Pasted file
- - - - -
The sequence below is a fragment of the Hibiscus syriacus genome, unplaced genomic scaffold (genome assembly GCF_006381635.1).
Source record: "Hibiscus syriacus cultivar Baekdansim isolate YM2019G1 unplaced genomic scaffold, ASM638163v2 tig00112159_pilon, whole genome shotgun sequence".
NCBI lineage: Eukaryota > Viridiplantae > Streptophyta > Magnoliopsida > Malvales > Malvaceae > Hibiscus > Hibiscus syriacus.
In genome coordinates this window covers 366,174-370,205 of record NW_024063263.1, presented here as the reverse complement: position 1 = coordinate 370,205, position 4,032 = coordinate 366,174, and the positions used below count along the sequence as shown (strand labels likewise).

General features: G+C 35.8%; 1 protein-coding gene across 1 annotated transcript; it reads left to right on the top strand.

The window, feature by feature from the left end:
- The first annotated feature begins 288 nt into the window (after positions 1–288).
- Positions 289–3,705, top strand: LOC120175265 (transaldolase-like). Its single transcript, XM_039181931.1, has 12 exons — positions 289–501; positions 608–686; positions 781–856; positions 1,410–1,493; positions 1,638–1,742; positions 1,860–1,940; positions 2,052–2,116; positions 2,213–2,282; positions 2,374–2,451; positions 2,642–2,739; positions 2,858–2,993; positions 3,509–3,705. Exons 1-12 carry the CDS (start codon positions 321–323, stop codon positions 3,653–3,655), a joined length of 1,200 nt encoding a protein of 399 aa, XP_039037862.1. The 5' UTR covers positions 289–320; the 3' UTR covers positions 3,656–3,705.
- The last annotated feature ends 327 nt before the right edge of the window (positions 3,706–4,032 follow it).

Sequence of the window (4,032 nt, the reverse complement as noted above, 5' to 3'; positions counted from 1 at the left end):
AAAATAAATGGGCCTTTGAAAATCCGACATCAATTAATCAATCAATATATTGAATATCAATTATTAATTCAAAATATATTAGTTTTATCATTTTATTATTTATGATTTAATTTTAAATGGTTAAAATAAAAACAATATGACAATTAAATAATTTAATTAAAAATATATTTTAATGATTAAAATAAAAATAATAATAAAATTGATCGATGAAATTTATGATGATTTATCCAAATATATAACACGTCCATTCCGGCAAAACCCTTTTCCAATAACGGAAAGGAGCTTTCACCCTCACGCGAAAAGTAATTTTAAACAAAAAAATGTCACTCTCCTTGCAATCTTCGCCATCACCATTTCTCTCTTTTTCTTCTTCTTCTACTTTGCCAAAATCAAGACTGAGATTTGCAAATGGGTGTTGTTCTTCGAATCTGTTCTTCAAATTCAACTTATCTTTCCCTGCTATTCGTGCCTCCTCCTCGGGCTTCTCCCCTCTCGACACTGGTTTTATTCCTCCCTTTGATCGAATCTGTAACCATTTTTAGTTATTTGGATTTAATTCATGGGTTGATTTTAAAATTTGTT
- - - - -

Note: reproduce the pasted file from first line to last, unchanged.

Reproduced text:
The sequence below is a fragment of the Hibiscus syriacus genome, unplaced genomic scaffold (genome assembly GCF_006381635.1).
Source record: "Hibiscus syriacus cultivar Baekdansim isolate YM2019G1 unplaced genomic scaffold, ASM638163v2 tig00112159_pilon, whole genome shotgun sequence".
NCBI lineage: Eukaryota > Viridiplantae > Streptophyta > Magnoliopsida > Malvales > Malvaceae > Hibiscus > Hibiscus syriacus.
In genome coordinates this window covers 366,174-370,205 of record NW_024063263.1, presented here as the reverse complement: position 1 = coordinate 370,205, position 4,032 = coordinate 366,174, and the positions used below count along the sequence as shown (strand labels likewise).

General features: G+C 35.8%; 1 protein-coding gene across 1 annotated transcript; it reads left to right on the top strand.

The window, feature by feature from the left end:
- The first annotated feature begins 288 nt into the window (after positions 1–288).
- Positions 289–3,705, top strand: LOC120175265 (transaldolase-like). Its single transcript, XM_039181931.1, has 12 exons — positions 289–501; positions 608–686; positions 781–856; positions 1,410–1,493; positions 1,638–1,742; positions 1,860–1,940; positions 2,052–2,116; positions 2,213–2,282; positions 2,374–2,451; positions 2,642–2,739; positions 2,858–2,993; positions 3,509–3,705. Exons 1-12 carry the CDS (start codon positions 321–323, stop codon positions 3,653–3,655), a joined length of 1,200 nt encoding a protein of 399 aa, XP_039037862.1. The 5' UTR covers positions 289–320; the 3' UTR covers positions 3,656–3,705.
- The last annotated feature ends 327 nt before the right edge of the window (positions 3,706–4,032 follow it).

Sequence of the window (4,032 nt, the reverse complement as noted above, 5' to 3'; positions counted from 1 at the left end):
AAAATAAATGGGCCTTTGAAAATCCGACATCAATTAATCAATCAATATATTGAATATCAATTATTAATTCAAAATATATTAGTTTTATCATTTTATTATTTATGATTTAATTTTAAATGGTTAAAATAAAAACAATATGACAATTAAATAATTTAATTAAAAATATATTTTAATGATTAAAATAAAAATAATAATAAAATTGATCGATGAAATTTATGATGATTTATCCAAATATATAACACGTCCATTCCGGCAAAACCCTTTTCCAATAACGGAAAGGAGCTTTCACCCTCACGCGAAAAGTAATTTTAAACAAAAAAATGTCACTCTCCTTGCAATCTTCGCCATCACCATTTCTCTCTTTTTCTTCTTCTTCTACTTTGCCAAAATCAAGACTGAGATTTGCAAATGGGTGTTGTTCTTCGAATCTGTTCTTCAAATTCAACTTATCTTTCCCTGCTATTCGTGCCTCCTCCTCGGGCTTCTCCCCTCTCGACACTGGTTTTATTCCTCCCTTTGATCGAATCTGTAACCATTTTTAGTTATTTGGATTTAATTCATGGGTTGATTTTAAAATTTGTT